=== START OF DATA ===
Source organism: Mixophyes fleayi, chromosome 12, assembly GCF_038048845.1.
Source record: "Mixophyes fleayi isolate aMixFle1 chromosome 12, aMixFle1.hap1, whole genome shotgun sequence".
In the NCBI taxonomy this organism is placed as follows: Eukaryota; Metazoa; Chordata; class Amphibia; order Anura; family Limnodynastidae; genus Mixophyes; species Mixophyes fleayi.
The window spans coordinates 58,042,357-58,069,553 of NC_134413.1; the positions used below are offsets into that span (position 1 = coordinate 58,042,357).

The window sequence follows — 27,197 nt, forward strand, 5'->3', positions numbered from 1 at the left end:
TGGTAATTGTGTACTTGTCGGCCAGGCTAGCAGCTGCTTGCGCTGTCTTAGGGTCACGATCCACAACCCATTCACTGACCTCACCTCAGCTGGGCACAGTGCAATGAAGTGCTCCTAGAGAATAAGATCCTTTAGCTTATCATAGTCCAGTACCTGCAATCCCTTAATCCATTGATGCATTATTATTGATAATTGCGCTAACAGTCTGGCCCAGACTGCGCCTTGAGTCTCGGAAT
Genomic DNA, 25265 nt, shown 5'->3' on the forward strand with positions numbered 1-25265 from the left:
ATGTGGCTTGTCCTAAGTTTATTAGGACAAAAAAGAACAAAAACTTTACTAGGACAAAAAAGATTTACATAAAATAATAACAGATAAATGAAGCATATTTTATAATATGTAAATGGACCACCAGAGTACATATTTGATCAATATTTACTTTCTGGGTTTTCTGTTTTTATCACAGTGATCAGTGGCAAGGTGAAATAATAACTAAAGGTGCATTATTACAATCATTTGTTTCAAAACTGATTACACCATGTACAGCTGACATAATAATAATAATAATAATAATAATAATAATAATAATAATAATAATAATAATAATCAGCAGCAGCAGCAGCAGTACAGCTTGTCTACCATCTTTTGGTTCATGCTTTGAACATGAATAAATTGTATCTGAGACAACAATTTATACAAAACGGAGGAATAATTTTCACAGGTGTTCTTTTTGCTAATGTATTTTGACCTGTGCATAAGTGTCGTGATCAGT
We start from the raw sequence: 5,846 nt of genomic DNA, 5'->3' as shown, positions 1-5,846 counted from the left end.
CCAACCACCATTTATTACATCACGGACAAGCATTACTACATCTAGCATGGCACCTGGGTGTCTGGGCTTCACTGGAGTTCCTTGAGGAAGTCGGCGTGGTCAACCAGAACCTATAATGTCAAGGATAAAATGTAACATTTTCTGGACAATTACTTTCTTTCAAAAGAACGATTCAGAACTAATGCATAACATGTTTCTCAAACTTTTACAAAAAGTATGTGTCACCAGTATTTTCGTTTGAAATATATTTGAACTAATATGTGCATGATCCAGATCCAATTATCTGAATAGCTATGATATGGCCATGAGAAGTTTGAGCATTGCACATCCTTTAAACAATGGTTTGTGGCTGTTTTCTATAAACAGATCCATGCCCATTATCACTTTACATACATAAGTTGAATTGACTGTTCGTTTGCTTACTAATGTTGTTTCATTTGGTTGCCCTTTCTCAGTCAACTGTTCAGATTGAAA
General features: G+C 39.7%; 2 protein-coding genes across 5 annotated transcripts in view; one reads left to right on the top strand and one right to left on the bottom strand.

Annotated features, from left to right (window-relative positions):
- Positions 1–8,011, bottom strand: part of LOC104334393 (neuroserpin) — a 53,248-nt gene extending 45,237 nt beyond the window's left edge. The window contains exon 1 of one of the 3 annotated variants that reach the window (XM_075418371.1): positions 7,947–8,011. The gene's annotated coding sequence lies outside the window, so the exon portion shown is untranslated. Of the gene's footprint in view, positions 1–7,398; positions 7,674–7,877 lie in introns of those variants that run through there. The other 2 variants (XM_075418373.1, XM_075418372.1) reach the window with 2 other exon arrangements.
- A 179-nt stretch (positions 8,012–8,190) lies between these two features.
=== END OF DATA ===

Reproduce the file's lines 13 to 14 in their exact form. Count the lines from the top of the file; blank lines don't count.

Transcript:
- Positions 1–8,011, bottom strand: part of LOC104334393 (neuroserpin) — a 53,248-nt gene extending 45,237 nt beyond the window's left edge. The window contains exon 1 of one of the 3 annotated variants that reach the window (XM_075418371.1): positions 7,947–8,011. The gene's annotated coding sequence lies outside the window, so the exon portion shown is untranslated. Of the gene's footprint in view, positions 1–7,398; positions 7,674–7,877 lie in introns of those variants that run through there. The other 2 variants (XM_075418373.1, XM_075418372.1) reach the window with 2 other exon arrangements.
- A 179-nt stretch (positions 8,012–8,190) lies between these two features.